News from the pathway to student self-assessment

Students must take ownership of their learning. That’s what it all boils down to.

That concept is new and challenging to many, if not most, of them.

I began this school year on a new path to implement a no-grades school year. Students would receive continuous feedback from me, both verbal and written, the written occurring on Google docs, on hard copies of their work, even on sticky-notes, as it turned out. This feedback – with no letter or number attached – would provide them the real information they needed to improve their work, continue to develop their skills, to shoot for the target again. Isn’t that how we learn most things, from riding our bikes to manipulating our parents? When something doesn’t work, we apply the feedback (skinned knees or lectures), and we go back to the drawing board (or back on the bike), and we try again … and again. Soon we’re flying down the street with a trick or two to show, and we have Mom thinking it was Dad’s idea and vice versa. Feedback helps us grow and develop much more than does a number like 72, and that’s how I explained it to students and the (very) few parents who inquired.

And so it began.

Working with the students

Yes, students did the work – at least the students who would have done the work anyway. So grades are not the driving force behind getting kids to work. There were a few, as there always are, who didn’t do the work for one reason or another, and grade or no grade, they did not complete assignments. Some loved the opportunity to re-do content until they got it better and better, learning from feedback how to construct better sentences, what to capitalize and where description can improve a piece. Some simply appreciated it on a simpler level. Some followed procedure (or not) and mostly did what the teacher wanted. For those few, it was hard for me to tell whether they preferred this do-over at no cost over one-and-done with a grade.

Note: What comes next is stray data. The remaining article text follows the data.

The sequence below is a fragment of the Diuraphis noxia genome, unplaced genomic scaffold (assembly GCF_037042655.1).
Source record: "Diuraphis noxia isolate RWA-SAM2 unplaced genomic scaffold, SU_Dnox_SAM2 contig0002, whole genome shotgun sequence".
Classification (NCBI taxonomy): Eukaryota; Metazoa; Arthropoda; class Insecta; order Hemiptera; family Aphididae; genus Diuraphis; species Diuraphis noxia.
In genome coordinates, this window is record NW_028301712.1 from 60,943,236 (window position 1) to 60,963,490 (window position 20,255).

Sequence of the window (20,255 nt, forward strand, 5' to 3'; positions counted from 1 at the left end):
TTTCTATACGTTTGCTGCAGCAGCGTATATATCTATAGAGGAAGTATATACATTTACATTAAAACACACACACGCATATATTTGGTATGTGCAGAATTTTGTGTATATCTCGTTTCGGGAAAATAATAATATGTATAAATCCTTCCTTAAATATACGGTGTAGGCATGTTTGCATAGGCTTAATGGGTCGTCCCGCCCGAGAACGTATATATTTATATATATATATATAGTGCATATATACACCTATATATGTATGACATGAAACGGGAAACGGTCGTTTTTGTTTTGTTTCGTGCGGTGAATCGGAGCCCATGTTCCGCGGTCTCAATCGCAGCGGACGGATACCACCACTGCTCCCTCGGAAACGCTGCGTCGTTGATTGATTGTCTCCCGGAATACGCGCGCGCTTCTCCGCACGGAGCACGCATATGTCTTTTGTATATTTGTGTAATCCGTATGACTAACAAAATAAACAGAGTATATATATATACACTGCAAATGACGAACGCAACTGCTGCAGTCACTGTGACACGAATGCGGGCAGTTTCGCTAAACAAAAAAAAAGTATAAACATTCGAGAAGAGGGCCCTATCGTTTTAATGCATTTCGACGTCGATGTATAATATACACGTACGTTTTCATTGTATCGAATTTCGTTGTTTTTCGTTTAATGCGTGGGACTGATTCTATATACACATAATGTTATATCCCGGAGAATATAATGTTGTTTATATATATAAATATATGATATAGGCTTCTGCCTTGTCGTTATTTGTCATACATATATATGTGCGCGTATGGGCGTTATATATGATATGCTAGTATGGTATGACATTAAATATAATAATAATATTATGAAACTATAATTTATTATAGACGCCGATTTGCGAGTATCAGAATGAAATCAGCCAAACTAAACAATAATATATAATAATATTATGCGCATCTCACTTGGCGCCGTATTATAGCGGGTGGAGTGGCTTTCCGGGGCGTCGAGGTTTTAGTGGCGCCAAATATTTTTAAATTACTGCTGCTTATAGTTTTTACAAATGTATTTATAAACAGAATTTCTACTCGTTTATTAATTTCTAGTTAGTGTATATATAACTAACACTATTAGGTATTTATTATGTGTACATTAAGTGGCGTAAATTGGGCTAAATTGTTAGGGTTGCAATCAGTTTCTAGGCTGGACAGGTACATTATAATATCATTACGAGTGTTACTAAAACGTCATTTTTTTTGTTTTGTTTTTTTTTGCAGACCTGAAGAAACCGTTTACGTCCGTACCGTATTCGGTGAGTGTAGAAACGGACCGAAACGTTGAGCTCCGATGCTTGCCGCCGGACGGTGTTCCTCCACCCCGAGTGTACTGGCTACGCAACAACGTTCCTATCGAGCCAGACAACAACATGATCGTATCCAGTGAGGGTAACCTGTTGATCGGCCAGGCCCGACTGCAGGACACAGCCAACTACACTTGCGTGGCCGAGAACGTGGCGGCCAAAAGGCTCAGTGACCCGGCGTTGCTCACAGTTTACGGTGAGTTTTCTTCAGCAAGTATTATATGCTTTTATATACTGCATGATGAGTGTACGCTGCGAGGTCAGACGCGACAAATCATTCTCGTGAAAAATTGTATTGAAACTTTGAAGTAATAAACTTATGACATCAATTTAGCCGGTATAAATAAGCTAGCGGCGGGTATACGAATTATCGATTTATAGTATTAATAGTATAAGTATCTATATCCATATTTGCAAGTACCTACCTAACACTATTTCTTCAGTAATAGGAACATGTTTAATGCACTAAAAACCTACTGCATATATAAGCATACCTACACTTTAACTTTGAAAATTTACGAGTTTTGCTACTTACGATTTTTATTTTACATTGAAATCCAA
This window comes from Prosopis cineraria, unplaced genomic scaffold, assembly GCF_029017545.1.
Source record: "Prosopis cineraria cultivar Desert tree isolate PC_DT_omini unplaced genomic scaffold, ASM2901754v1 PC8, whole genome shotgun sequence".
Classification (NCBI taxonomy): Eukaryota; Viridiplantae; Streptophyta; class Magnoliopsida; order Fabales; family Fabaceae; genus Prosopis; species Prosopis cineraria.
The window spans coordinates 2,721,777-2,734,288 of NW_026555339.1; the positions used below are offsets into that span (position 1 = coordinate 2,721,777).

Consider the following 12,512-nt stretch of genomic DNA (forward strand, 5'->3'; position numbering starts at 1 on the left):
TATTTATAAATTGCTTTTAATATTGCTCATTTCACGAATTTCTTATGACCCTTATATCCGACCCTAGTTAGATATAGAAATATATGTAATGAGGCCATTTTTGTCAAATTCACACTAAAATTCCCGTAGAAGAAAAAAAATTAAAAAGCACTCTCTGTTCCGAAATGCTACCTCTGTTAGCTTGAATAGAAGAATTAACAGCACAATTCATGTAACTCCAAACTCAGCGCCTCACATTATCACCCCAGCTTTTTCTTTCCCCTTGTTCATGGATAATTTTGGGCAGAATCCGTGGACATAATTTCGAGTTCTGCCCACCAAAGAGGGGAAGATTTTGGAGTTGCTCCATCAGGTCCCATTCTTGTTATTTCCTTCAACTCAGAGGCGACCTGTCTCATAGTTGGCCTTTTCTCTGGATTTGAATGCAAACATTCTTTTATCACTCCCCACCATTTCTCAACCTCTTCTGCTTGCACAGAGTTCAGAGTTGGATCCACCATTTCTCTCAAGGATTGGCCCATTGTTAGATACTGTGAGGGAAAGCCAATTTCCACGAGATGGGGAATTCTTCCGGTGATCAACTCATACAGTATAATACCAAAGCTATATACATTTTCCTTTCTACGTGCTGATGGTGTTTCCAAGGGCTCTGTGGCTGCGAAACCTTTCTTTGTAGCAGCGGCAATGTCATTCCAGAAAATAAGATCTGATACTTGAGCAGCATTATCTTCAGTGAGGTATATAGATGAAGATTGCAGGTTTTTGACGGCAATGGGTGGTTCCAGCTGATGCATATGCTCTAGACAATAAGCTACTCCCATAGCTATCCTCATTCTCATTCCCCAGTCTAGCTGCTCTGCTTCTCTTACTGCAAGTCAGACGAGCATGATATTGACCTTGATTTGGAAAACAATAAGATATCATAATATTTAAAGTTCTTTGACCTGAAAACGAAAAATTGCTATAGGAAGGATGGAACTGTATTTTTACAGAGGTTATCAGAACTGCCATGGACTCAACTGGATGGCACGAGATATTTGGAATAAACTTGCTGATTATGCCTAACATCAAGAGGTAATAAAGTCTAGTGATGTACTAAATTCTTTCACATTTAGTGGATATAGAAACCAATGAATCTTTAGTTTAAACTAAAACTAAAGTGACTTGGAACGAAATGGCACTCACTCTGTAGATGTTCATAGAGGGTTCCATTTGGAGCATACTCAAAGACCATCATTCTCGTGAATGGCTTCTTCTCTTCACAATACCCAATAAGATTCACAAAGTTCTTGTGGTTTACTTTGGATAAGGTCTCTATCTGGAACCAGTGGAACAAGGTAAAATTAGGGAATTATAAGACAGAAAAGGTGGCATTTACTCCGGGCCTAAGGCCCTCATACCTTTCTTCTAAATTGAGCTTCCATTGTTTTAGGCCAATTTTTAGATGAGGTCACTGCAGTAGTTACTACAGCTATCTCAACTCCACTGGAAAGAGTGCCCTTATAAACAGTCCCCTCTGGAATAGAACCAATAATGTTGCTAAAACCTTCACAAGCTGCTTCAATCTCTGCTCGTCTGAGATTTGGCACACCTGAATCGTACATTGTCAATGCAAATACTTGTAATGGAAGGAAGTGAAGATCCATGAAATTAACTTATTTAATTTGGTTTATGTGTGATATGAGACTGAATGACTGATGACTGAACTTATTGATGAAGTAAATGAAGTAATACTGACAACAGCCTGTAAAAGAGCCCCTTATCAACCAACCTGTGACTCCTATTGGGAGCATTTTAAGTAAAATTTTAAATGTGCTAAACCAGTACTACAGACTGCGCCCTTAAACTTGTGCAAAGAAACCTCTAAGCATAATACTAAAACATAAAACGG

Knowing reflection was a big part of what I wanted to implement, I “assigned” reflections, showing them by example what I expected. To say some got it and some didn’t is pointless, because that’s how everything is in the classroom. The real problem here, was that I was still providing feedback on the assignment itself and didn’t follow-up well on the reflection portion, so not everyone did it. Since I didn’t follow-up, I lost credibility.

Posting to the gradebook for transparency

When I posed my plan to my principal, I described how I could create the assignments in our digital grade book (we use Infinite Campus) as I always had, using standards as tasks (instead of homework, daily work, tests, etc). But then, instead of posting a grade, I would make the assignment worth zero points and mark it as either “Incomplete”, if they were revising from feedback, or “turned in” when they were finished. In the comment section, I would compose a tweet-sized remark based on Mark Barnes’s SE2R feedback system, with a more complete explanation on their document. That all actually worked for the most part. I did fall behind in posting what I had planned, just like many of us fall behind on grading. For some classes with more specific assignments, it was easier. For some, creating the “assignment” is what held me up, as three of my classes are very differentiated.

Teaching reflection and self-assessment